MacArthur may be a co-chairman of the Tuesday Group, but he was already supporting the House GOP bill, so his backing of a compromise doesn’t automatically alter the dynamic on the center aisle of the Republican conference. The leadership was well short of the 216 votes it needed in March, and party officials have warned that just about any deal they struck with the Freedom Caucus would result in a net loss of votes because it would scare moderates away. MacArthur’s endorsement could help prevent that kind of exodus, but it’s unlikely to flip many votes among the dozen or so moderates who were previously opposed.

Moderates have even more reason to be wary because conservatives are itching to lay the failure of Obamacare repeal at their feet after the Freedom Caucus drew the bulk of the blame last month. After Meadows endorsed Pence’s proposal in March, activist groups like Heritage Action and the Club for Growth attacked GOP centrists for blocking progress on the bill.

Political Suicide?

Republicans in the White House and on Capitol Hill were plainly embarrassed by their failure on health care the first time around, when they abandoned an ironclad promise without so much as a vote. The whiff had a much bigger ripple effect on their agenda, threatening Trump’s even higher priority of tax reform.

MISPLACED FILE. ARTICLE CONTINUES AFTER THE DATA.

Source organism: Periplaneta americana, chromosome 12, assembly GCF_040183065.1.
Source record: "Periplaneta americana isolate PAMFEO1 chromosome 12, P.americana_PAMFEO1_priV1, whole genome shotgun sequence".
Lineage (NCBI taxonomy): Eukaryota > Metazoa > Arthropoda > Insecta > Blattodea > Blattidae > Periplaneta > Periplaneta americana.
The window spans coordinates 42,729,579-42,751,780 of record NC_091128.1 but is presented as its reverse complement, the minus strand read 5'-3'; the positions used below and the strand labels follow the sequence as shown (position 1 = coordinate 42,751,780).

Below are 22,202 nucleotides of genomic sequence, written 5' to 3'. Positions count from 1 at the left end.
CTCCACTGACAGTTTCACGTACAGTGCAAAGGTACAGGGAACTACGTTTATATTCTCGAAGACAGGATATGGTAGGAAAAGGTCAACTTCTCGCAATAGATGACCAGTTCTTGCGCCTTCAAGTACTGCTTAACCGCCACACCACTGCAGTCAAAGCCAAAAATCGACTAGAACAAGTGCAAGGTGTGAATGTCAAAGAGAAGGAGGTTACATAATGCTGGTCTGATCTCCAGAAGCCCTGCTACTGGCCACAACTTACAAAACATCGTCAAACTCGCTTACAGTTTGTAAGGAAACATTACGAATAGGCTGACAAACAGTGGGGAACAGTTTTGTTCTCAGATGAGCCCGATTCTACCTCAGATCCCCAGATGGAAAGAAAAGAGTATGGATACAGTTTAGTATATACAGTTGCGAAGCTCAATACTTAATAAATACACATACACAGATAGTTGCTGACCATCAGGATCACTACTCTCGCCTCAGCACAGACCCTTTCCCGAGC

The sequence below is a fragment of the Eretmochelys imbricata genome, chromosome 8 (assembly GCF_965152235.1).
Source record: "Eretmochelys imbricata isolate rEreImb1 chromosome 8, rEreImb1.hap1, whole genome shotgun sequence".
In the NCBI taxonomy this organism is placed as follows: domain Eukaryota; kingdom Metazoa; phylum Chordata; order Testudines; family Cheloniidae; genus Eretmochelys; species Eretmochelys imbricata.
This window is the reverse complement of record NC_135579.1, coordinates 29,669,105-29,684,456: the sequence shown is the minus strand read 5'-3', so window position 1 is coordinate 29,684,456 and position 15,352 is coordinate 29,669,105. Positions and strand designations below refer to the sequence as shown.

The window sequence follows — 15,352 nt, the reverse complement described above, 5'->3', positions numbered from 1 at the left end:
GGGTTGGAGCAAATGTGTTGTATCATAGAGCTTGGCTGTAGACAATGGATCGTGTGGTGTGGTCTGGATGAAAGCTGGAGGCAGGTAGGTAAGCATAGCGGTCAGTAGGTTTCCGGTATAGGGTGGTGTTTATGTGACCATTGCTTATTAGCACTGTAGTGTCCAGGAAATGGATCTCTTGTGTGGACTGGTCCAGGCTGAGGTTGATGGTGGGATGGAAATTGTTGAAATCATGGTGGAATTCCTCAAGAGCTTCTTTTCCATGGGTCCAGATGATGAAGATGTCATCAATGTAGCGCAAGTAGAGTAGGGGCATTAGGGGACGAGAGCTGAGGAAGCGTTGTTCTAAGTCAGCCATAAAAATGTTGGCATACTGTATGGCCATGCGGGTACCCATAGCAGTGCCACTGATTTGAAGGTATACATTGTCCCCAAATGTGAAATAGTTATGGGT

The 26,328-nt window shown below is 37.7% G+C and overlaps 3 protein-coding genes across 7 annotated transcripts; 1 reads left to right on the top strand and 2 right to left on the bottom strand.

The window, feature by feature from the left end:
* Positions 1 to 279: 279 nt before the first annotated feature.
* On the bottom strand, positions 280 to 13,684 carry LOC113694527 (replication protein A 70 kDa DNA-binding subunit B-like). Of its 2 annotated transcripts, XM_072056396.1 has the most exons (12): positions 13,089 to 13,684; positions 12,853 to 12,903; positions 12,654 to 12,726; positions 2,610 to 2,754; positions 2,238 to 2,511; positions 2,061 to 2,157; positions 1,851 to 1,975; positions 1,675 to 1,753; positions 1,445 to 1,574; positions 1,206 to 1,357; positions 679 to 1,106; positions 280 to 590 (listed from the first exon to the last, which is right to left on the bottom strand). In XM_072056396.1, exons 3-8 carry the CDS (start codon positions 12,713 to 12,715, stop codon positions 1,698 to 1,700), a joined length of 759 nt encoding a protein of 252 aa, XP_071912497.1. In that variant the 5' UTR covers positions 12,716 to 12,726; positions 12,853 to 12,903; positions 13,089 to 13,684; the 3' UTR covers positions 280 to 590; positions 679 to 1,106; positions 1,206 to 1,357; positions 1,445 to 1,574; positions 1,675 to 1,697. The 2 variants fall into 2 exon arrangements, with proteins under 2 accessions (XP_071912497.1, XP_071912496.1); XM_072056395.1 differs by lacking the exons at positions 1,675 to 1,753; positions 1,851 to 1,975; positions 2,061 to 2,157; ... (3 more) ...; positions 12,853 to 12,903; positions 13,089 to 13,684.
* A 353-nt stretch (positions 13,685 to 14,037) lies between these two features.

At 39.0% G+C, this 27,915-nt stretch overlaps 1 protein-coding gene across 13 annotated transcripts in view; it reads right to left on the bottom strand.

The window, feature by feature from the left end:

But to political analysts, the idea that the president and the House GOP would revive the AHCA is akin to escaping a burning building and then rushing back in for no good reason. The original bill had a ghastly 17 percent approval rating and had virtually no natural constituency other than Democratic activists eager to make Republicans pay for supporting it. The legislation has continued to dominate town-hall events during the current congressional recess, prompting lawmakers who had been on the fence, like Representative Jeff Denham of California, to declare their opposition after the fact.